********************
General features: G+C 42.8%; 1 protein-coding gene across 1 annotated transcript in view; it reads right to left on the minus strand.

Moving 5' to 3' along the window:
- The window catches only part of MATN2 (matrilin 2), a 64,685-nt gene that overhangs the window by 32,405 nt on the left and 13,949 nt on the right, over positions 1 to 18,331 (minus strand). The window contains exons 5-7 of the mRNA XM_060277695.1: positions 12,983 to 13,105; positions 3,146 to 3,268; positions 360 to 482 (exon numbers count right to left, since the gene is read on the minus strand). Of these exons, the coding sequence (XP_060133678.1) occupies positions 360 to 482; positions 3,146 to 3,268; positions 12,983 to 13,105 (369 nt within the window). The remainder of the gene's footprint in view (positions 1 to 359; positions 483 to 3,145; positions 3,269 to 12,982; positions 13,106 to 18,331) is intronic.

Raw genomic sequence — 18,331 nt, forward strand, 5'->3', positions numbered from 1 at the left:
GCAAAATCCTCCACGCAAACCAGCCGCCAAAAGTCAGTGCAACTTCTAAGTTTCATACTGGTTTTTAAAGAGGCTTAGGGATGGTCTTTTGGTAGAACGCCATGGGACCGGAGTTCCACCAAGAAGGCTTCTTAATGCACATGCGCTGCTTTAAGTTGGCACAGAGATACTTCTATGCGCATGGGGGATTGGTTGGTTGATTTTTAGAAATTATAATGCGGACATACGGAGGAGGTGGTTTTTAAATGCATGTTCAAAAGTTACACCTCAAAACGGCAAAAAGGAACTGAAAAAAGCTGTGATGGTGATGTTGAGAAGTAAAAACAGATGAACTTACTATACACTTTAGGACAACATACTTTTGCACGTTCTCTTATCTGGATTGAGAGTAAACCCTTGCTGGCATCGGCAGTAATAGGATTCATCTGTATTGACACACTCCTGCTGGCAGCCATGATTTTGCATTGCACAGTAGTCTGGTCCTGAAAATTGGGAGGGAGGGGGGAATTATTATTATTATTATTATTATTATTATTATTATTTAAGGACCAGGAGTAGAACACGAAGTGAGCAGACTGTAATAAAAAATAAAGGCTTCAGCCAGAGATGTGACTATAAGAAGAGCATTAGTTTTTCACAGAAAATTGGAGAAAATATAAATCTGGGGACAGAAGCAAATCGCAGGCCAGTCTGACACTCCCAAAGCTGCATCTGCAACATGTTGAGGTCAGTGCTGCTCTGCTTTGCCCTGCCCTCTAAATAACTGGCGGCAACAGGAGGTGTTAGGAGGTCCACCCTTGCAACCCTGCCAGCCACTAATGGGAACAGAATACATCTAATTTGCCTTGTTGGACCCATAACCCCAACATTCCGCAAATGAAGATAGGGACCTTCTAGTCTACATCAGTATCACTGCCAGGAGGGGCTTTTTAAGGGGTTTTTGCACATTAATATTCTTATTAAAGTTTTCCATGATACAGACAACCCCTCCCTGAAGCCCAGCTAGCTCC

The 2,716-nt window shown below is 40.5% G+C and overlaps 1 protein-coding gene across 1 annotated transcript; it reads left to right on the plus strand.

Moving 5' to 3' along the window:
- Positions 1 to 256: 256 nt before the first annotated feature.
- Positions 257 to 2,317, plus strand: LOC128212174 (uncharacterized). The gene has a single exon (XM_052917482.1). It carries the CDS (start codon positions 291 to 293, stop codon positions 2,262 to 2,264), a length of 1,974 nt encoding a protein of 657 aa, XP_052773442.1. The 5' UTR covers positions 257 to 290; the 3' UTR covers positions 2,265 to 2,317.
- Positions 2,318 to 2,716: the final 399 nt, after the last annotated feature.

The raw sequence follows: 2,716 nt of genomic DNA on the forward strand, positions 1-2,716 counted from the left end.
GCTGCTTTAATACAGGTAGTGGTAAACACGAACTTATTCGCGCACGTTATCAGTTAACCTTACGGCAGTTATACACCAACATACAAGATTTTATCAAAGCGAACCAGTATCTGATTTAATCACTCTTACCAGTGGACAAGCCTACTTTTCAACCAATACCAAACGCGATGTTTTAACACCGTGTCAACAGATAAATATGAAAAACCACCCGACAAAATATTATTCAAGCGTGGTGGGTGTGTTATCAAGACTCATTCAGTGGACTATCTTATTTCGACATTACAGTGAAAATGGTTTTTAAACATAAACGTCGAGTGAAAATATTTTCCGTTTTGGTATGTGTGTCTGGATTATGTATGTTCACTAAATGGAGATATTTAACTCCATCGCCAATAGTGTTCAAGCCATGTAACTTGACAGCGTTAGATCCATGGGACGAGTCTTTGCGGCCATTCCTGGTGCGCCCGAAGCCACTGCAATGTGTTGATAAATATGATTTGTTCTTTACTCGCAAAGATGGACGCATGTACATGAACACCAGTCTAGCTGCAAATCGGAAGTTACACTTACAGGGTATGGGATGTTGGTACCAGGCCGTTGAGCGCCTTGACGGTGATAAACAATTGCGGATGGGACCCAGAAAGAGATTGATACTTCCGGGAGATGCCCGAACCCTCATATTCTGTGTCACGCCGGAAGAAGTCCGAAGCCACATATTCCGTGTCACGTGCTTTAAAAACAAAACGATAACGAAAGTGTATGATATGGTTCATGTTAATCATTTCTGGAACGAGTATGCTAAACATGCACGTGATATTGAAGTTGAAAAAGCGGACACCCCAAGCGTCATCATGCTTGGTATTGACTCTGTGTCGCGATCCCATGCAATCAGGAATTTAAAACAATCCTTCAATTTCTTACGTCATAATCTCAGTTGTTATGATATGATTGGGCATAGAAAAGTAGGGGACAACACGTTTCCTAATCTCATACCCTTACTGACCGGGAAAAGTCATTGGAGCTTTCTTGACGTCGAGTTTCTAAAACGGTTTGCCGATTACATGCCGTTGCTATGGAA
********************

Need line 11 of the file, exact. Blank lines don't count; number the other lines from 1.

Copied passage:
The raw sequence follows: 2,716 nt of genomic DNA on the forward strand, positions 1-2,716 counted from the left end.